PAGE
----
Tunisia Arts

Tunisia Arts and Cinema


According to allunitconverters, there are few artistic traces of the Carthaginian civilization, due to the total destruction of Carthage by the Romans (146 BC). However, the literary sources, the underground burials, the votive steles, as well as certain stylistic survivals in later monuments, reveal the Phoenician imprint of the motherland, with large Greek influences in a composite style of orientalizing character. Typically Phoenician were the funerary costumes, as shown by the anthropoid sarcophagi and funerary masks. In the Carthaginian civilization the tophet developed, Phoenician sanctuary where human sacrifices were performed (Carthage, Hadrumetum). The greatest archaeological documentation of Punic Carthage comes from the extensive necropolis (Sahel, Cape Bon) which has returned rich ceramic material, gems and ivories. With the Roman conquest, Tunisia experienced a flourishing development in the northern region. The newly founded Roman cities followed a regular checkerboard plan, while those built around indigenous nuclei adapted to irregular layouts or overlapped them (Gighti, Thuburbo Maius, Dougga); the terraced arrangement of various cities built on the hills for defensive reasons is characteristic (Carthage, Uthina). The temples repeat the Roman types, but are always closed within a peribulum. Tunisia is very rich in monumental doors and arches with one arch (Maktar) or three (Sufetula Thuburnica). In addition to theaters and odeon of Carthage and Dougga there are 25 amphitheaters including the grandiose one of Thysdrus. The abundance of thermal springs also allowed the construction of vast spas; the water supply system by means of cisterns and numerous aqueducts (Thuburbo, Sufetula, Carthage etc.) is also grandiose. Among the bridges, it should be remembered that of 6 km that connected the island of Meninx (Djerba) with the mainland. The mosaic with figured or geometric ornamentation is very common in the houses (the famous one by Dominus Iulius of Carthage, sec. IV), while the sculpture does not offer notable specimens (the best are imported, as revealed by the material of the ship wrecked near Mahdia, now in the Bardo Museum in Tunis). The Christian churches, dating back to the time of Justinian, are of the basilica type, with three or five naves without a transept, some with a quadrangular atrium. Notable examples of the Byzantine construction technique are found in the fortification works (walls of Vaga, fortress of Limisa). In the second half of the century. VII the country was conquered by the Arabs. The major center of Islamic culture was Kairouan, which experienced its maximum splendor under the Aghlabites, to whom we owe the Great Mosque, with a square minaret with rear floors and a typical Tunisian plan. and they built those of Sousse and Sfax. Autonomous in architecture, the Aghlabites instead followed Abbasid Baghdad in the decorative arts (tiles with metallic luster motifs of the Samarra type, wood carvings). Also in the period of the Turkish domination madrāse, hermitages, kindergartens, fountains were built, as well as notable private houses and villas especially in Tunis (Bardo palace).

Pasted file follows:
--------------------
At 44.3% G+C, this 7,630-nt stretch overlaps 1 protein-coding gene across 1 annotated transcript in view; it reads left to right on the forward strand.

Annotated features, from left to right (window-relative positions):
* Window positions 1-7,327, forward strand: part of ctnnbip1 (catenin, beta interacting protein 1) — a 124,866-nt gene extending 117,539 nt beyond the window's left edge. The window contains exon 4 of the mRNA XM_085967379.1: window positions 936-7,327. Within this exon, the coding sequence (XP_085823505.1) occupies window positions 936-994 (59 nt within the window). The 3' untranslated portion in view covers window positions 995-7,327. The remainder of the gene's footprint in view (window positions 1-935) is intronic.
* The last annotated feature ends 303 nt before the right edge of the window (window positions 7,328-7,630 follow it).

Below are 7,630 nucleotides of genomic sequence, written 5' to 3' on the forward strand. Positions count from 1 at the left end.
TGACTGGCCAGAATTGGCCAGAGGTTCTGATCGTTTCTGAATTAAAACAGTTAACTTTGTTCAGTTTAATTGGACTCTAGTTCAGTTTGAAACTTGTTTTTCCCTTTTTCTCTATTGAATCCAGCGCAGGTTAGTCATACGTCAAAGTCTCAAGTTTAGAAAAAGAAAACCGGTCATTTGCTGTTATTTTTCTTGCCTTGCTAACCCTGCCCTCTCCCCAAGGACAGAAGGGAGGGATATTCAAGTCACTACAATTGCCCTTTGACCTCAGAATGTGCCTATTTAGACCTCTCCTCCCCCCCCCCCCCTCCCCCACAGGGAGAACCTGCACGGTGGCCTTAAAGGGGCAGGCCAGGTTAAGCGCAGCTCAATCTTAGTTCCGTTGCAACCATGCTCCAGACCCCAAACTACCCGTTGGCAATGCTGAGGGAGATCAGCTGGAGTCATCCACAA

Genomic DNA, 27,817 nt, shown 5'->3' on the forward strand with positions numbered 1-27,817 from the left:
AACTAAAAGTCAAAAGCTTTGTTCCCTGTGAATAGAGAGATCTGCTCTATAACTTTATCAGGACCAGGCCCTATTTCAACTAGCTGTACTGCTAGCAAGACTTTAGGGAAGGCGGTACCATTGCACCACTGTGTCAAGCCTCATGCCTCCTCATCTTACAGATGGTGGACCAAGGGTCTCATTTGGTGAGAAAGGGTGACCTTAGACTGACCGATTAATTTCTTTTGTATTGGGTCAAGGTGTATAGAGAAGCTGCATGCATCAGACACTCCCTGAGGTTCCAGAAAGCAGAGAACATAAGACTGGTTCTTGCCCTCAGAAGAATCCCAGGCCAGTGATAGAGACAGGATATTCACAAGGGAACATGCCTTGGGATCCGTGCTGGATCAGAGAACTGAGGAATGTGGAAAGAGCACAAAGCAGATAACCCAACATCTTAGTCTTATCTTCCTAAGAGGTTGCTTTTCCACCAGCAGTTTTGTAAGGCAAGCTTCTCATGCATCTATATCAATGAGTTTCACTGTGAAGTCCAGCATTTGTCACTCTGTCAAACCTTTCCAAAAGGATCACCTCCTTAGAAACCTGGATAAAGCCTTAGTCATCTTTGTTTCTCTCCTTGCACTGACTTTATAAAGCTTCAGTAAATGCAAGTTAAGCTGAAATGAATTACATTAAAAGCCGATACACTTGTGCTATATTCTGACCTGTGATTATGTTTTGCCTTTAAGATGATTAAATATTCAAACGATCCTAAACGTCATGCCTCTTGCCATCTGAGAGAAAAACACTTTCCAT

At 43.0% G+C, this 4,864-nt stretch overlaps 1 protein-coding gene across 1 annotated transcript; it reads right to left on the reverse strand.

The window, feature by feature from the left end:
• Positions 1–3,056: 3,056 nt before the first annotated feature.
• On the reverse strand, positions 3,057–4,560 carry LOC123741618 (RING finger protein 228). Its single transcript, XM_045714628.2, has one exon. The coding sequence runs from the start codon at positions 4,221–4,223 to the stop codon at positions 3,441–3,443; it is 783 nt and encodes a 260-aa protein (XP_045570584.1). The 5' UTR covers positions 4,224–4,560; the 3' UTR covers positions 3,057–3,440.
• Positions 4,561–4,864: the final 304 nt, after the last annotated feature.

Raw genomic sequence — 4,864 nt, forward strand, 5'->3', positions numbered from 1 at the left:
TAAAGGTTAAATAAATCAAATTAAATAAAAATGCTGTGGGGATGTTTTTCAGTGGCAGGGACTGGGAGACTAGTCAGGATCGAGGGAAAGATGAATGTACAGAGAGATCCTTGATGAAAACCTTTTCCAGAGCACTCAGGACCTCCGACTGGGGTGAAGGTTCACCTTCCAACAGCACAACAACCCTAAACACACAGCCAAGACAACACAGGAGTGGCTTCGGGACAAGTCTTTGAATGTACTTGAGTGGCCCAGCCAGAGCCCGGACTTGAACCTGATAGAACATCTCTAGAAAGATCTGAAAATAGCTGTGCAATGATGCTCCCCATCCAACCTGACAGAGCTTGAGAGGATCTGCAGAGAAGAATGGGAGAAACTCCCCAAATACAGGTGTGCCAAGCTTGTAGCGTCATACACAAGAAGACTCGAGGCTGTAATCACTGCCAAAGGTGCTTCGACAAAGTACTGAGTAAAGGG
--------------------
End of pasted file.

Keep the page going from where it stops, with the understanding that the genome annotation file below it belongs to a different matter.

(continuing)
Active since 1921, the cinema produced around twenty feature films under the protectorate, but only one, Occhi di gazelle (1924), made by a Tunisian, the pioneer Samama Shikly. With independence (1956), the first impulse was given to short films and newsreels, film clubs and amateurs. In the 1960s, the creation of Satpec, a state-owned production and distribution company linked to the Ministry of Culture, favored a development, albeit partial, even in the feature film. The best-known directors were Omar Khlifi (The dawn, 1966; The rebel, 1968; Fellaga, 1970; Grida, 1972), Férid Boughedir (The anguished death, 1969; The picnic, 1971), Brahim Babai (And tomorrow?, 1971). In the seventies Abdellatif Ben Ammar, from the intimistic A story so simple (1970) passed in Messages from Sequan (1974) to the history of the labor movement in Tunisia, and in Aziza (1979) to an intense profile of the condition of women among the contradictions of social reality. The “national” role played by Satpec then went into crisis for the benefit of the private sector, while the studios of Monastir have been increasingly rented to foreigners, especially Americans. Tamar Chériaa, the Tunisian critic who in 1966 had created the biennial meetings of Carthage (Journées Cinematographiques de Carthage), was imprisoned for fighting against neo-colonization. Local filmmakers found themselves working in co-production and abroad. Thus were born, in 1976, Ridha Behi’s The Ambassadors of Naceur Ktari and Sole delle Iene; and so, in 1982, Traversate by Mahmoud Ben Mahmoud and The Ballad of Mohamed the sharecropper were produced by Abdelhafidh Bouassida. Although the national production is rather scarce (from 1966 to 1992 just over 50 feature films were made), the 1980s and early 1990s saw, in addition to the growing success of Journées, also the release of some successful films: L ‘ Nouri Bouzid’s Man of Ashes (1986) and Bezness (1992); Haltawin (1990) by Farid Bourghedir; Swallows Don’t Die in Jerusalem (1993) by Ridha Behi. The Nouveau Théâtre, born in 1976 by Fadhel Jaïbi and Jalila Baccar, has given a notable impulse to Tunisian dramaturgy and to cinema itself; in particular, the director Moufida Tlatli, famous and esteemed throughout the Arab world, should be mentioned; among his most famous films Les silences du palais (1994), La saison des hommes (2000), Nadia et Sarra (2004). Among the most relevant films of recent years are: À peine J’ouvre les yeux by Leila Bouzid (2017); The laste of Us by Ala Eddine Slim (2018); Aala Kaf Ifrit by Haouther Ben Hania (2019).

Tunisia Arts